The gut reaction for many people who are going through divorce is to leave the home they share with their soon-to-be ex immediately. While the temptation is obviously great and no matter how easy it is to justify — convincing yourself that moving out will definitely cut down on conflict and should certainly make the divorce easier — be sure to stop, think of the ramifications and consult your attorney before you make such a major decision.
In certain situations, leaving the home can severely hurt your case. There are several important factors to consider before you pack up and move out, on both the financial side and dealing with custody if you have children.
For most marriages, the marital home is the largest asset. As long as the home was purchased while the couple was married, it is generally considered part of the marital estate and the value should be split. This may make it feel safe to leave, since so long as your name is also on the deed and mortgage, you don’t risk losing out on your share of the value in the home. However, moving out prematurely can lead to other financial complications.
If the primary earner (or whoever pays most of the utilities, mortgage and bills) for a household is the one moving out early, some states can institute a “status quo order.” This requires the party to continue paying the marital bills as they did before the divorce, which could lead the person to pay two sets of bills on the same income as they did for one. On top of legal fees, this can be a devastating financial blow that is completely avoidable if you just find a way to continue living in the marital home while the divorce is under way.
Additionally, problems are compounded significantly when children get involved. When you are living in the same home, you have daily interactions with you children, but when you move away, you inherently have less time with the kids. It is imperative that you have an agreed upon, and preferably court ordered, placement schedule established prior to either party moving from the residence.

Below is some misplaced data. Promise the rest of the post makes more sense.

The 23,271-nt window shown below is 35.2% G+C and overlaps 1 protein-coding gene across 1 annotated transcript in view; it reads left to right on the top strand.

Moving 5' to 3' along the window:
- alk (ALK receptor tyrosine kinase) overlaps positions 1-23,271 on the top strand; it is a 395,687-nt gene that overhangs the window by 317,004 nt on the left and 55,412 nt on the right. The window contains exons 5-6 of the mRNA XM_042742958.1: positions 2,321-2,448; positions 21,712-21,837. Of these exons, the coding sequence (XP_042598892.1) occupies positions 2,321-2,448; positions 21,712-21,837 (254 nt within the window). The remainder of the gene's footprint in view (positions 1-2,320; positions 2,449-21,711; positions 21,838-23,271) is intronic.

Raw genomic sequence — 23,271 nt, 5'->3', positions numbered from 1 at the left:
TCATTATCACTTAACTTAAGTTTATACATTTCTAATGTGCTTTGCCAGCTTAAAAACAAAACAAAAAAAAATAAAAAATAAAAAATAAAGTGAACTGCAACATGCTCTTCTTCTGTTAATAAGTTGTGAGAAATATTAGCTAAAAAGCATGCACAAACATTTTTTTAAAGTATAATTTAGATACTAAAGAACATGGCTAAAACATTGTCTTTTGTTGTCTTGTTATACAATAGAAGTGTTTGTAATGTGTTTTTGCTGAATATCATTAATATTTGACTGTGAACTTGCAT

Without an official schedule, you could wind up in a situation where the first person to daycare or school gets the kids — which is a horrible position to put your kids. You are stooping down and playing dirty, but it becomes necessary just so you can see your kids.
Lacking scheduled and evenly split time with children can also lead to expensive payments and issues gaining fair custody after the divorce. If the parties do not agree on a temporary parenting plan and one party moves out of the house, they risk being denied parenting time, which will end up being a costly battle. Additionally, they can frequently end up stuck with child support payments before the divorce is finalized because they have less overnight time with the kids.
It is fairly common for someone to try and stay with friends or relatives while the divorce is being processed, that way they do not have to spend money renting another apartment or home. But this can be problematic if there isn’t enough room for the children to stay the night.
Once again, the person who moved out may not be able to exercise overnight stays because they don’t have enough room, which could hurt their chances for receiving equal custody and require them to pay child support unnecessarily. This can also trap them in the situation where they cannot escape: Now that they are saddled with support payments that could have been going toward a big enough apartment for a 50-50 custody split, they cannot afford their own place.
In most situations, it is safest to try and stick it out in the marital home. You won’t lose access to your possessions and records, you have already lived with your spouse for however long and it will be a relatively short time until you can securely leave once the divorce is finalized. Besides, maintaining contact and communication may help with negotiations to settle the divorce faster.
And if you do decide to leave, definitely consult your attorney and make any custodial or financial preparations before taking that step out the door — it could save you a lot in the greater scheme of things.